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I am using ubuntu 10.04. Is there any software to bypass the firewall configured by my network administrator. I have seen my friend using software named ultrasurf in windows which bypasses the firewll, masks it's IP, can able to surf anonymously etc ...Is there any equivalent software available in ubuntu?

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do u really think anyone will help you do this? –  sum2000 Dec 19 '11 at 17:52
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I am obviously not asking it for misuse.In our college youtube is also blocked. therefore can't even see online lectures on python and many others topics I am interested to learn.Also downloading is banned. I am also not able to download the ubuntu image from internet. Thats why I was asking... –  onkar habbu Dec 19 '11 at 18:05
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The college obviously don't want their network for this, this is not the place for asking this, all i can say, google is your best friend for this –  sum2000 Dec 19 '11 at 18:07
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Meta topic opened to discuss legitimacy as a question on Ask Ubuntu. Until then this question is to remain open. –  Marco Ceppi Dec 19 '11 at 18:49
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What does the firewall block? Do you know anything about what technology it uses, for example error messages when you try to access a blocked site? Are you just browsing the web or also using other Internet protocols such as git, ssh, ftp, …? Do you have access to an outside machine (that can help a lot)? –  Gilles Dec 20 '11 at 1:14
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2 Answers

First, your best bet is to approach the school administration and explain your position. Your desire to view videos on YouTube relevant to your studies is a good thing. Downloading Ubuntu ISOs might be made simpler if a copy is cached locally, only the university admins could do something like that. You don't know if you don't ask.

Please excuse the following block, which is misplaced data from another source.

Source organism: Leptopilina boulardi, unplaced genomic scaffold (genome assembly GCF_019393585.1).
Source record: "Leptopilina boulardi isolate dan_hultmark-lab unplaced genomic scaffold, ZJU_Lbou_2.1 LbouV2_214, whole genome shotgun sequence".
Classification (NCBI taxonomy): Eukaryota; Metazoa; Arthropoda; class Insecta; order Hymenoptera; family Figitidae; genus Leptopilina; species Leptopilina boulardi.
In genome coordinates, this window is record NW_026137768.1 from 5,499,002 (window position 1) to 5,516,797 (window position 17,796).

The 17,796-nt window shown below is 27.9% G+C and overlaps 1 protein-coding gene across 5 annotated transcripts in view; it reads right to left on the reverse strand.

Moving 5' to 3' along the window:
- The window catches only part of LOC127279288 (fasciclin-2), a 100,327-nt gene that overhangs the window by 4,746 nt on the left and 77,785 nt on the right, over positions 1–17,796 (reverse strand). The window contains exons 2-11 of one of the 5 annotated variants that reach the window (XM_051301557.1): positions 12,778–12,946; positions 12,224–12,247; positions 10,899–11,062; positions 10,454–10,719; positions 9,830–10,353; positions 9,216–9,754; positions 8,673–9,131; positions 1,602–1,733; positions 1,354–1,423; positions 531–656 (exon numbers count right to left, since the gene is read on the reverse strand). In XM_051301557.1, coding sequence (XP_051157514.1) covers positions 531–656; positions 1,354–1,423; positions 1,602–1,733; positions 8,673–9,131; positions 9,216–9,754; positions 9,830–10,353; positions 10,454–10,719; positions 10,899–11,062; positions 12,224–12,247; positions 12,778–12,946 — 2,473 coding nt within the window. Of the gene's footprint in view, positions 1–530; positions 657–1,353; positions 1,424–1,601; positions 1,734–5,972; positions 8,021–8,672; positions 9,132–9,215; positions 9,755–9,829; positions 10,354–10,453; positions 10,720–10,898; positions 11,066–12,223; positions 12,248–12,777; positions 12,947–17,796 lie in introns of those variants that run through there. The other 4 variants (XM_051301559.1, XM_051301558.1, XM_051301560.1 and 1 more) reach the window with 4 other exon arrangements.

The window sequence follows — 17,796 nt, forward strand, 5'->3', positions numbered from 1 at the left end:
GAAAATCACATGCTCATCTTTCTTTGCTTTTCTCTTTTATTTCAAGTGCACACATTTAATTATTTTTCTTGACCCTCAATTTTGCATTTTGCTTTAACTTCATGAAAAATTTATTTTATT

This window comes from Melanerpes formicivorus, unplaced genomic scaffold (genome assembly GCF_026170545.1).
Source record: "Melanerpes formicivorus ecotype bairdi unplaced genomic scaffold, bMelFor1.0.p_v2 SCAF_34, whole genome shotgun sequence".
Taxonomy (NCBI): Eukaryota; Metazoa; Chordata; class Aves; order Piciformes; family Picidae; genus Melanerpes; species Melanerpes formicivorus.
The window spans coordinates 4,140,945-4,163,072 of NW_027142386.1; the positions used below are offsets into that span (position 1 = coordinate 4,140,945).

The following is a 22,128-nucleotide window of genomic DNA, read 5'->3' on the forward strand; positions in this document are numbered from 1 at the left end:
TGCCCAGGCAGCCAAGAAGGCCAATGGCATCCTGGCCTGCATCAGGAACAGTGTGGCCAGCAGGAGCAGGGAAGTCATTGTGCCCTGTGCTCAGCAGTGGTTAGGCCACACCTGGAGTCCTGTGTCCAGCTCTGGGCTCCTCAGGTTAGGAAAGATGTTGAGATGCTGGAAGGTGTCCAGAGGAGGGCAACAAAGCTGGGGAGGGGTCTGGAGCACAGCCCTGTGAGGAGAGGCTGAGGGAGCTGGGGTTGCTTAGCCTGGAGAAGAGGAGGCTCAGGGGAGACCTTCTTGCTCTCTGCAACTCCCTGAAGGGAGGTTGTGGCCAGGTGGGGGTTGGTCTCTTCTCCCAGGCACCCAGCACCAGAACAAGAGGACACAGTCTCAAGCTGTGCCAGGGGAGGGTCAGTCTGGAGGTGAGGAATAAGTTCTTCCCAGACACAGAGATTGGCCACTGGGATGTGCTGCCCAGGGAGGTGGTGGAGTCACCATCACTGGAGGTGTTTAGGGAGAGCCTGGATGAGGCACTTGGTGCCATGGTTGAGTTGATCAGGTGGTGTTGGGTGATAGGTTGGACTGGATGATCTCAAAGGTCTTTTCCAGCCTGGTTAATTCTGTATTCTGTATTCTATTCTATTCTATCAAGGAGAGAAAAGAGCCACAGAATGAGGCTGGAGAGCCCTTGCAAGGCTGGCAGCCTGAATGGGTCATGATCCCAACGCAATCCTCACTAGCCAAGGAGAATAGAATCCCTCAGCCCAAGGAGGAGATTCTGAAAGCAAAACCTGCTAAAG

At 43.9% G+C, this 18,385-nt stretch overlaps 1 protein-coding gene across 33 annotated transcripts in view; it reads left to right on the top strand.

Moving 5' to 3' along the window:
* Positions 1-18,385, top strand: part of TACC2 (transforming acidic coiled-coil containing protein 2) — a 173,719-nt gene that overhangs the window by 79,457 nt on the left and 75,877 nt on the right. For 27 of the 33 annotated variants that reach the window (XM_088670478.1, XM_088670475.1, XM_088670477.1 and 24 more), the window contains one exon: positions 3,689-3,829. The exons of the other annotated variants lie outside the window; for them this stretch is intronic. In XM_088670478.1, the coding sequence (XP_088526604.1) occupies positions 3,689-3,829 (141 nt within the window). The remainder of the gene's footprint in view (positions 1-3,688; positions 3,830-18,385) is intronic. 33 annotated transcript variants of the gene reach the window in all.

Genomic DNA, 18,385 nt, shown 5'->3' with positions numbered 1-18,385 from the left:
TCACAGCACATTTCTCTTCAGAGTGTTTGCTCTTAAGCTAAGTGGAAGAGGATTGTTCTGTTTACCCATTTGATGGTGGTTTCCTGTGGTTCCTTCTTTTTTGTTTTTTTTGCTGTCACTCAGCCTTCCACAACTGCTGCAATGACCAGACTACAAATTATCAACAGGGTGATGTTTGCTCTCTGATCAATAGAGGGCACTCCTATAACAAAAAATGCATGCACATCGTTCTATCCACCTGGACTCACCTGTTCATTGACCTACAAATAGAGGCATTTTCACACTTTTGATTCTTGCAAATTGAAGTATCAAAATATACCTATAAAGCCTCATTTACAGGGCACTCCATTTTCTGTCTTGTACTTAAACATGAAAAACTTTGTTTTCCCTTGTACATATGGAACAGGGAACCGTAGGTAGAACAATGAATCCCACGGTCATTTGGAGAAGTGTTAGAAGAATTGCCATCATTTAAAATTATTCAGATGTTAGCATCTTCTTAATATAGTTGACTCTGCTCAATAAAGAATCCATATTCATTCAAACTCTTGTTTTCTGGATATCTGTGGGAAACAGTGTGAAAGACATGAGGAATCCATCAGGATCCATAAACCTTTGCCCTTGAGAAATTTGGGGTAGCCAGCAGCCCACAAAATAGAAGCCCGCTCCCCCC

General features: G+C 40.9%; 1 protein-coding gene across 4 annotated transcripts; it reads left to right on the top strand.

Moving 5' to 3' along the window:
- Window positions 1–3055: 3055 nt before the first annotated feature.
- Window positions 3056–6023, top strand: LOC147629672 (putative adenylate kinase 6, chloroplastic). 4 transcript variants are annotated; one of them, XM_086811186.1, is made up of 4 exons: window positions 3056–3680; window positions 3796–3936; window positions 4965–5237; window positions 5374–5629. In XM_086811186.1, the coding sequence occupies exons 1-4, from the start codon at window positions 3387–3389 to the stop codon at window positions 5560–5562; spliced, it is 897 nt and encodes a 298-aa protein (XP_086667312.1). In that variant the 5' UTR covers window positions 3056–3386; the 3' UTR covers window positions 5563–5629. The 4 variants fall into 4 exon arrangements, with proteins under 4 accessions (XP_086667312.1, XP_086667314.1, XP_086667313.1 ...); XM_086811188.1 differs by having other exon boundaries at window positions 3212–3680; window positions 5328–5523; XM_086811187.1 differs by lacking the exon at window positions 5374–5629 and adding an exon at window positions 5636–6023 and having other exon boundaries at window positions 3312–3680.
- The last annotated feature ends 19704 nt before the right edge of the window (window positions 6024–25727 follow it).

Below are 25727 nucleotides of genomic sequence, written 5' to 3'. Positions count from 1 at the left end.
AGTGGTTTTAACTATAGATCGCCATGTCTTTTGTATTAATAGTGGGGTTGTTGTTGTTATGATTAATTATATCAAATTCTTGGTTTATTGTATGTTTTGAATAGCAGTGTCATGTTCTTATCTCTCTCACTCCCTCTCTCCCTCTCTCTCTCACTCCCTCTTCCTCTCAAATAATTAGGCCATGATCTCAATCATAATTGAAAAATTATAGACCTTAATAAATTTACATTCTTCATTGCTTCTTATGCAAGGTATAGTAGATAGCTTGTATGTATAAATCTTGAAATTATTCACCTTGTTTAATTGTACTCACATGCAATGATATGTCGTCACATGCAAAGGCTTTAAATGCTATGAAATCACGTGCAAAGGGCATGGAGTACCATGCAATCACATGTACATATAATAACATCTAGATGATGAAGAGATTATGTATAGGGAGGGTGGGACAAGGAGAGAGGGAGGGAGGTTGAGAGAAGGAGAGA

A 'quick and dirty' solution is to set up SSH tunneling to a proxy server, there are paid and free options. This isn't really an Ubuntu question though. Maybe you could re-post another question about setting up SSH tunnels in Ubuntu? That would be welcome here. From there, you are on your own selecting a proxy, there are too many to cover here. Your question may get closed as off-topic but don't get discouraged by that. This is a community site and everything is shaped by various members of the community. Just stay on-topic to Ubuntu and read the FAQs on questions.

Don't ever be afraid to ask questions here and at school.

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Preamble

If your school puts up regulations on what you can see, bypassing that will likely get you in trouble. Even if you're not breaking the law, you'll probably be breaking policy which is probably worse if you want to finish your studies and leave with a good record.

And don't think you can't be caught. You can. Firewall monitoring tools make it quite easy to log suspicious traffic from a workstation and getting you name from that information isn't hard either.

If you think getting caught will hurt you in any way, get permission. If you don't get permission, don't do it. Use your own network connection.


Ultrasurf is a simple combination of two elements:

  • A proxy service
  • History cleaning

Of course they dress these up as major things (because they have a product they're pushing) but the fact is you can achieve this relatively simply from Ubuntu without downloading anything.

The first step is getting proxy access. You can use Tor, a paid-for service or something else but the easiest method is just to SSH back home.

Unless you have a static IP, you'll want to set up a domain name (with DynDNS or one of the thousands of other dynamic-DNS services out there), install OpenSSH server and then let your router point that port at your computer. I'm not going to cover the set up here because it's been done a thousand times before. By the end of this you should be able to SSH home from outside your home network.

Then when you're at school you SSH home using something like this:

ssh -D 8080 username@mh-home-server.dyndns.com

This sets up a SOCKS proxy running on localhost:8080. Magic. To use this in Firefox, you need to go into the settings and set the proxy.

The next step is keeping your history clear. Modern browsers can do this for you by using their private browsing mode. There are also plugins that can do similar things - but I think the private browsing mode should be enough.

If you have access to Chrome/Chromium you can minify the settings by just running this:

chromium-browser --incognito --proxy-server="socks5://localhost:8080" --user-data-dir=/tmp/temp-profile

You can script or alias that away to make launching it easier.

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